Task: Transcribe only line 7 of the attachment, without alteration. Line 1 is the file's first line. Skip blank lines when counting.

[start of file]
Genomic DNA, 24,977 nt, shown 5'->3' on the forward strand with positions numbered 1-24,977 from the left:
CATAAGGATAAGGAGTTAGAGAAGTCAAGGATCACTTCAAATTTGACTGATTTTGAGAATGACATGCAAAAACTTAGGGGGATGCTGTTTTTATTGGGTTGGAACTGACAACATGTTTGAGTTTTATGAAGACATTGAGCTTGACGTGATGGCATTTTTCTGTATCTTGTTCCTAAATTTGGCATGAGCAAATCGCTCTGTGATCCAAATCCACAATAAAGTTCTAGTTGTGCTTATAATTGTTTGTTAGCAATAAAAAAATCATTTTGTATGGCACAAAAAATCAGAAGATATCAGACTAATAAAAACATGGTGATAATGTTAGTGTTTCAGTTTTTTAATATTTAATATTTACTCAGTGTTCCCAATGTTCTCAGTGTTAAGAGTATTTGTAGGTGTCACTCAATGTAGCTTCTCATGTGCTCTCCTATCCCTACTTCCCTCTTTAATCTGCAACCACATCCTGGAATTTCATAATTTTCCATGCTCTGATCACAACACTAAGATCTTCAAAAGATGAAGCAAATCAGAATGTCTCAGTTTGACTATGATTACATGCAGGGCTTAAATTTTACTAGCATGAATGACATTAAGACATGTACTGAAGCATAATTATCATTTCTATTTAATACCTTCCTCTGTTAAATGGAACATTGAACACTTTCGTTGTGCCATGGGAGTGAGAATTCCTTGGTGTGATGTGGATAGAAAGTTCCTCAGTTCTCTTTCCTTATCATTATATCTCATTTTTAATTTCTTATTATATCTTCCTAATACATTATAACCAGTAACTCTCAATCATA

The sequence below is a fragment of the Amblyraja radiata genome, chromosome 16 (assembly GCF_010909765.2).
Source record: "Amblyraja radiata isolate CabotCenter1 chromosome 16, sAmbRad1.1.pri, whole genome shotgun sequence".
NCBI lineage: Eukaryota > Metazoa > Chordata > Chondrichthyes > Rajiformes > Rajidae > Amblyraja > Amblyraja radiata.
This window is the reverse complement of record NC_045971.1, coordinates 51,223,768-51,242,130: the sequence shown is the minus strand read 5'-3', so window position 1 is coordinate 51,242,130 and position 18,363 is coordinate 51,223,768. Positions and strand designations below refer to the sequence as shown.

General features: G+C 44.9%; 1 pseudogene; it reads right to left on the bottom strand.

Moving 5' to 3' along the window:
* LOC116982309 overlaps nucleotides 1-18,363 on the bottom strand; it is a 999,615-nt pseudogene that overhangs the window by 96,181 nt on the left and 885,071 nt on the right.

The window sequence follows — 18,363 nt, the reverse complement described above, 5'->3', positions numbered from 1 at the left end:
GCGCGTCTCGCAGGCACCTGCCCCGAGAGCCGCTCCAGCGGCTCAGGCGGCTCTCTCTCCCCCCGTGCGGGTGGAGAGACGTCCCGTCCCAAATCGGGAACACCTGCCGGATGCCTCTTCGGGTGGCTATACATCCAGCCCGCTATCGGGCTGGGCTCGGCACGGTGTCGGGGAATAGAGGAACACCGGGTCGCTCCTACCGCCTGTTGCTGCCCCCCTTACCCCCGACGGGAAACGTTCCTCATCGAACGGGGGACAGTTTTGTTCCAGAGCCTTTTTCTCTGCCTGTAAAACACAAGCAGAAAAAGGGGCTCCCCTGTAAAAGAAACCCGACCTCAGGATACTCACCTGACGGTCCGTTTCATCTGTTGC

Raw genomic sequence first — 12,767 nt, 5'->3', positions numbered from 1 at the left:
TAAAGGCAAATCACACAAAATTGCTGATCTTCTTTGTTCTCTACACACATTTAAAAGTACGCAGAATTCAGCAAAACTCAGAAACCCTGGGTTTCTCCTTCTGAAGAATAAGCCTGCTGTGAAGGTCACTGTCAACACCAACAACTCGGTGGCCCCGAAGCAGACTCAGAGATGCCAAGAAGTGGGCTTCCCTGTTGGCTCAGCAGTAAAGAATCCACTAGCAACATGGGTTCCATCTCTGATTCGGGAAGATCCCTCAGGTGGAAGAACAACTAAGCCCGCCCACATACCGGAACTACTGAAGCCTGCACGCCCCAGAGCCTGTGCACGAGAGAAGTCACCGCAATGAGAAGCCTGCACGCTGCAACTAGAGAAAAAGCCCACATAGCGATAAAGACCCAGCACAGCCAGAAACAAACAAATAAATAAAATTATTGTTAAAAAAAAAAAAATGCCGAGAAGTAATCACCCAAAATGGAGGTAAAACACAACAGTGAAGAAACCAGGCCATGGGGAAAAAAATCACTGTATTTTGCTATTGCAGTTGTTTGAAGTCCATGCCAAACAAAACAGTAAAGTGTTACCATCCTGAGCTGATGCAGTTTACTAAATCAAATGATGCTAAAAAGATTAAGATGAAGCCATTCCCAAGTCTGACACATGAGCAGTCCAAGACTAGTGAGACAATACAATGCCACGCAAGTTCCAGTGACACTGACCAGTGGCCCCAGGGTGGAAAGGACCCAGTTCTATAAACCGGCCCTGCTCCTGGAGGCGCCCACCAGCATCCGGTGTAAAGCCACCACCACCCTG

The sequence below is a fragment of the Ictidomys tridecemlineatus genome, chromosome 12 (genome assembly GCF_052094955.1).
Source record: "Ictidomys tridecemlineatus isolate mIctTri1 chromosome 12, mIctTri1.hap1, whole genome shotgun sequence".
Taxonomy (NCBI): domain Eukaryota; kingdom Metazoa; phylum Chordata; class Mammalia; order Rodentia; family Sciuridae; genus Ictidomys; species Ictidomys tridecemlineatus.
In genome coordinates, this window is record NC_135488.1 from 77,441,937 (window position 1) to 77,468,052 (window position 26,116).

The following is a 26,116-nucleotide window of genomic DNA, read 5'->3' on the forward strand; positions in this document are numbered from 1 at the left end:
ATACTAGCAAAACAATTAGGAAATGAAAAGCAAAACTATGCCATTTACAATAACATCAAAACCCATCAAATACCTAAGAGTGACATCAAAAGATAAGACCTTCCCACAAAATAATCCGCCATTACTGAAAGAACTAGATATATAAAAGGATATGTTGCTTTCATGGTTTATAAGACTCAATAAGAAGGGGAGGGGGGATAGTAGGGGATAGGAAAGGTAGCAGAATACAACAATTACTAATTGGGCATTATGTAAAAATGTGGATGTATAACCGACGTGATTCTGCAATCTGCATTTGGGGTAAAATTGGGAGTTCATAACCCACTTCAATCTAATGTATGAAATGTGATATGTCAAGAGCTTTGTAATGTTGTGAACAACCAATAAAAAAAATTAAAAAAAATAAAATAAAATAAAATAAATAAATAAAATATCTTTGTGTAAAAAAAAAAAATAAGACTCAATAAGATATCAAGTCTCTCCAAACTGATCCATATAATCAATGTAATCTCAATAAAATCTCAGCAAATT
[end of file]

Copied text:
General features: G+C 44.9%; 1 pseudogene; it reads right to left on the bottom strand.